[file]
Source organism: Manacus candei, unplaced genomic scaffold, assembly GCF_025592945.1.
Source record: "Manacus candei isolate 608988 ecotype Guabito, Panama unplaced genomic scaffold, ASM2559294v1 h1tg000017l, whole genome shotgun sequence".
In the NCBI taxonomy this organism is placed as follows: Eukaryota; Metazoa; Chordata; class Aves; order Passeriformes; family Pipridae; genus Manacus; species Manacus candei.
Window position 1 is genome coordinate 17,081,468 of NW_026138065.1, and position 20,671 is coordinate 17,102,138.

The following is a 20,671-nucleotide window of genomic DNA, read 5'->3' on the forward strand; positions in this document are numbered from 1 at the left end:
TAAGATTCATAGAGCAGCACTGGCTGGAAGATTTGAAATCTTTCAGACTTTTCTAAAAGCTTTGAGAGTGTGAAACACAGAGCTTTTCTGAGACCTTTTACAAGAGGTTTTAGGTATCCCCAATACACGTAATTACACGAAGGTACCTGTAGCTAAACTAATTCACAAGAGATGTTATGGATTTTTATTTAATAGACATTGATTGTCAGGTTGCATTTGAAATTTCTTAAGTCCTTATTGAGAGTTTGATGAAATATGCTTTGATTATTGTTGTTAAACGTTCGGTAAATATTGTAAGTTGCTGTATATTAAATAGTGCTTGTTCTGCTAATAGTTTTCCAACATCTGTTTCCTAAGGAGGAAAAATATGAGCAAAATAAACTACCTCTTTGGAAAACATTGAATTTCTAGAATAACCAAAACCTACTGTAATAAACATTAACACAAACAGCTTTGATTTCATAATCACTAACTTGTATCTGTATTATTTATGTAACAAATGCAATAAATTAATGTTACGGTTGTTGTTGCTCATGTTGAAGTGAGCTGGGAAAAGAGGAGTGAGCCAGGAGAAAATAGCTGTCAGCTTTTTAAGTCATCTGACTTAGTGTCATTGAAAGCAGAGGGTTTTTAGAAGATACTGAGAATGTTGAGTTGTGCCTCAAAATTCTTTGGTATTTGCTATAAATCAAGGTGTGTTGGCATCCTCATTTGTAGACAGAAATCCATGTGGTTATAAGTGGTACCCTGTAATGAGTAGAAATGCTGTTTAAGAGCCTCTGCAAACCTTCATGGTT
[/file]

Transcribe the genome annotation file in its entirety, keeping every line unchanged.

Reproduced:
Source organism: Manacus candei, unplaced genomic scaffold, assembly GCF_025592945.1.
Source record: "Manacus candei isolate 608988 ecotype Guabito, Panama unplaced genomic scaffold, ASM2559294v1 h1tg000017l, whole genome shotgun sequence".
In the NCBI taxonomy this organism is placed as follows: Eukaryota; Metazoa; Chordata; class Aves; order Passeriformes; family Pipridae; genus Manacus; species Manacus candei.
Window position 1 is genome coordinate 17,081,468 of NW_026138065.1, and position 20,671 is coordinate 17,102,138.

The following is a 20,671-nucleotide window of genomic DNA, read 5'->3' on the forward strand; positions in this document are numbered from 1 at the left end:
TAAGATTCATAGAGCAGCACTGGCTGGAAGATTTGAAATCTTTCAGACTTTTCTAAAAGCTTTGAGAGTGTGAAACACAGAGCTTTTCTGAGACCTTTTACAAGAGGTTTTAGGTATCCCCAATACACGTAATTACACGAAGGTACCTGTAGCTAAACTAATTCACAAGAGATGTTATGGATTTTTATTTAATAGACATTGATTGTCAGGTTGCATTTGAAATTTCTTAAGTCCTTATTGAGAGTTTGATGAAATATGCTTTGATTATTGTTGTTAAACGTTCGGTAAATATTGTAAGTTGCTGTATATTAAATAGTGCTTGTTCTGCTAATAGTTTTCCAACATCTGTTTCCTAAGGAGGAAAAATATGAGCAAAATAAACTACCTCTTTGGAAAACATTGAATTTCTAGAATAACCAAAACCTACTGTAATAAACATTAACACAAACAGCTTTGATTTCATAATCACTAACTTGTATCTGTATTATTTATGTAACAAATGCAATAAATTAATGTTACGGTTGTTGTTGCTCATGTTGAAGTGAGCTGGGAAAAGAGGAGTGAGCCAGGAGAAAATAGCTGTCAGCTTTTTAAGTCATCTGACTTAGTGTCATTGAAAGCAGAGGGTTTTTAGAAGATACTGAGAATGTTGAGTTGTGCCTCAAAATTCTTTGGTATTTGCTATAAATCAAGGTGTGTTGGCATCCTCATTTGTAGACAGAAATCCATGTGGTTATAAGTGGTACCCTGTAATGAGTAGAAATGCTGTTTAAGAGCCTCTGCAAACCTTCATGGTT